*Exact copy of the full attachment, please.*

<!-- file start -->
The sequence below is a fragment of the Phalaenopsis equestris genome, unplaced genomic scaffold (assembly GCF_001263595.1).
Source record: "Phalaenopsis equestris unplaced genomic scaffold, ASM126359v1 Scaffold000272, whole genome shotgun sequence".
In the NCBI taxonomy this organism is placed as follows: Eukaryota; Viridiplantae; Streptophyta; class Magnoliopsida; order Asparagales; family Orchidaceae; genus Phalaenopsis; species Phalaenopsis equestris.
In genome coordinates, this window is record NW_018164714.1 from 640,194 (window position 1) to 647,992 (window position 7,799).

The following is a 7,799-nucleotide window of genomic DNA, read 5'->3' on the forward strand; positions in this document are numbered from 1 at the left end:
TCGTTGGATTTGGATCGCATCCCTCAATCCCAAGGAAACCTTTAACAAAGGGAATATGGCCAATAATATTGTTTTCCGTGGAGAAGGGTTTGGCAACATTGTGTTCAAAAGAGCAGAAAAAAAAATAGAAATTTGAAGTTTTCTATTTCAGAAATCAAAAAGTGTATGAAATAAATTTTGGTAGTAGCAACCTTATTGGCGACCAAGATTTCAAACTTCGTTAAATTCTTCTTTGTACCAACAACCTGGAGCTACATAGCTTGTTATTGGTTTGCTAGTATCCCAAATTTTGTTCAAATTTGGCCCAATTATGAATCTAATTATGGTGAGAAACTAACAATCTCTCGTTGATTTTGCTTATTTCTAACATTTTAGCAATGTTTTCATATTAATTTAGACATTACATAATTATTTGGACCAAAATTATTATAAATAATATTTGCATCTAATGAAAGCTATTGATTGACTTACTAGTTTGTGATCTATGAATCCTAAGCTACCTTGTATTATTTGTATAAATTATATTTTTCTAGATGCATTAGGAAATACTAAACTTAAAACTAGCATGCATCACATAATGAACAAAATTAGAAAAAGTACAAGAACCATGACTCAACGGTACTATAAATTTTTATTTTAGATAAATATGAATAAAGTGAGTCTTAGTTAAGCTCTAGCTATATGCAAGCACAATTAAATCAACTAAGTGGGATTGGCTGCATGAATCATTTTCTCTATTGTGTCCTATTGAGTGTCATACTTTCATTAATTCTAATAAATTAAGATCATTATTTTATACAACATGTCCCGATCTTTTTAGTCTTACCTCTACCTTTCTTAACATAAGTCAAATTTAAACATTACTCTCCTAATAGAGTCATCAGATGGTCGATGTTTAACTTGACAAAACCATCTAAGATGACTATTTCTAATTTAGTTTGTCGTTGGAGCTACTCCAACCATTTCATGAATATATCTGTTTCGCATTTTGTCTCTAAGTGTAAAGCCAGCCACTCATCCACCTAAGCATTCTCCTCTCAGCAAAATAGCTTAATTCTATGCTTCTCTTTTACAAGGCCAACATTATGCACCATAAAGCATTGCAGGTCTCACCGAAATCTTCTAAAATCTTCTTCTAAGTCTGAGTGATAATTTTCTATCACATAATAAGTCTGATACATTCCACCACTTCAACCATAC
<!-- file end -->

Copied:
The sequence below is a fragment of the Phalaenopsis equestris genome, unplaced genomic scaffold (assembly GCF_001263595.1).
Source record: "Phalaenopsis equestris unplaced genomic scaffold, ASM126359v1 Scaffold000272, whole genome shotgun sequence".
In the NCBI taxonomy this organism is placed as follows: Eukaryota; Viridiplantae; Streptophyta; class Magnoliopsida; order Asparagales; family Orchidaceae; genus Phalaenopsis; species Phalaenopsis equestris.
In genome coordinates, this window is record NW_018164714.1 from 640,194 (window position 1) to 647,992 (window position 7,799).

The following is a 7,799-nucleotide window of genomic DNA, read 5'->3' on the forward strand; positions in this document are numbered from 1 at the left end:
TCGTTGGATTTGGATCGCATCCCTCAATCCCAAGGAAACCTTTAACAAAGGGAATATGGCCAATAATATTGTTTTCCGTGGAGAAGGGTTTGGCAACATTGTGTTCAAAAGAGCAGAAAAAAAAATAGAAATTTGAAGTTTTCTATTTCAGAAATCAAAAAGTGTATGAAATAAATTTTGGTAGTAGCAACCTTATTGGCGACCAAGATTTCAAACTTCGTTAAATTCTTCTTTGTACCAACAACCTGGAGCTACATAGCTTGTTATTGGTTTGCTAGTATCCCAAATTTTGTTCAAATTTGGCCCAATTATGAATCTAATTATGGTGAGAAACTAACAATCTCTCGTTGATTTTGCTTATTTCTAACATTTTAGCAATGTTTTCATATTAATTTAGACATTACATAATTATTTGGACCAAAATTATTATAAATAATATTTGCATCTAATGAAAGCTATTGATTGACTTACTAGTTTGTGATCTATGAATCCTAAGCTACCTTGTATTATTTGTATAAATTATATTTTTCTAGATGCATTAGGAAATACTAAACTTAAAACTAGCATGCATCACATAATGAACAAAATTAGAAAAAGTACAAGAACCATGACTCAACGGTACTATAAATTTTTATTTTAGATAAATATGAATAAAGTGAGTCTTAGTTAAGCTCTAGCTATATGCAAGCACAATTAAATCAACTAAGTGGGATTGGCTGCATGAATCATTTTCTCTATTGTGTCCTATTGAGTGTCATACTTTCATTAATTCTAATAAATTAAGATCATTATTTTATACAACATGTCCCGATCTTTTTAGTCTTACCTCTACCTTTCTTAACATAAGTCAAATTTAAACATTACTCTCCTAATAGAGTCATCAGATGGTCGATGTTTAACTTGACAAAACCATCTAAGATGACTATTTCTAATTTAGTTTGTCGTTGGAGCTACTCCAACCATTTCATGAATATATCTGTTTCGCATTTTGTCTCTAAGTGTAAAGCCAGCCACTCATCCACCTAAGCATTCTCCTCTCAGCAAAATAGCTTAATTCTATGCTTCTCTTTTACAAGGCCAACATTATGCACCATAAAGCATTGCAGGTCTCACCGAAATCTTCTAAAATCTTCTTCTAAGTCTGAGTGATAATTTTCTATCACATAATAAGTCTGATACATTCCACCACTTCAACCATAC